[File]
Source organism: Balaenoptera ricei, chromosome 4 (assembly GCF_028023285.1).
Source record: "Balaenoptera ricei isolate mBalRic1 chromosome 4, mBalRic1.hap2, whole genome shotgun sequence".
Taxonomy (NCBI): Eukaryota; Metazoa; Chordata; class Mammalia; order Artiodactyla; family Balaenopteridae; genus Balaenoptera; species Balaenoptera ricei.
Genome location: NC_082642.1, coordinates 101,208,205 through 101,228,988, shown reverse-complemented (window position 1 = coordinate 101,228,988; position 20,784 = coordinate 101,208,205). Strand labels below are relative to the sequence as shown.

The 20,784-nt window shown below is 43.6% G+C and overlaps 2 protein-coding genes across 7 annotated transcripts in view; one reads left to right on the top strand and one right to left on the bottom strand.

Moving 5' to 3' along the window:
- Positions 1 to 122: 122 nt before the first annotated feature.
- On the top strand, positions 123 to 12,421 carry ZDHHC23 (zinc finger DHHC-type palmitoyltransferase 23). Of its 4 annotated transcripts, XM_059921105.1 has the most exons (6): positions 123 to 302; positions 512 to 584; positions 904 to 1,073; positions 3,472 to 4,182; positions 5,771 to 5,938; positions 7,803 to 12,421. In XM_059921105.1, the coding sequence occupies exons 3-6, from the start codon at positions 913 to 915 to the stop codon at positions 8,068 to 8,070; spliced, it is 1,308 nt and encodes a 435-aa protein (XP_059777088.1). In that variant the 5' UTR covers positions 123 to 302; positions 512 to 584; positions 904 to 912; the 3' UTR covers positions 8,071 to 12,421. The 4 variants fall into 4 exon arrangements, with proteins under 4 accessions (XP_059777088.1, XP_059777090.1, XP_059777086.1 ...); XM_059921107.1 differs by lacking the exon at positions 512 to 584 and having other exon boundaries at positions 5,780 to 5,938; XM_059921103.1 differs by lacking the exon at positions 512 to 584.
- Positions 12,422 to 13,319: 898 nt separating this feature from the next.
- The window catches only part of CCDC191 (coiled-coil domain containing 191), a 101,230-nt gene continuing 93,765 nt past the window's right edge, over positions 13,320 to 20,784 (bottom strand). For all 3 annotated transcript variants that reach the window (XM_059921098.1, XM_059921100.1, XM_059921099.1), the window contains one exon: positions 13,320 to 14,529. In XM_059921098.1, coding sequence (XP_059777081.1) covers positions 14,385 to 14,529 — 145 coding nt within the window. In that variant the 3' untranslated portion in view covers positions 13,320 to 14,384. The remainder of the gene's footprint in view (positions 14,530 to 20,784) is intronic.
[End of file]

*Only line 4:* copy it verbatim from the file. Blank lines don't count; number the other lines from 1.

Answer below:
Genome location: NC_082642.1, coordinates 101,208,205 through 101,228,988, shown reverse-complemented (window position 1 = coordinate 101,228,988; position 20,784 = coordinate 101,208,205). Strand labels below are relative to the sequence as shown.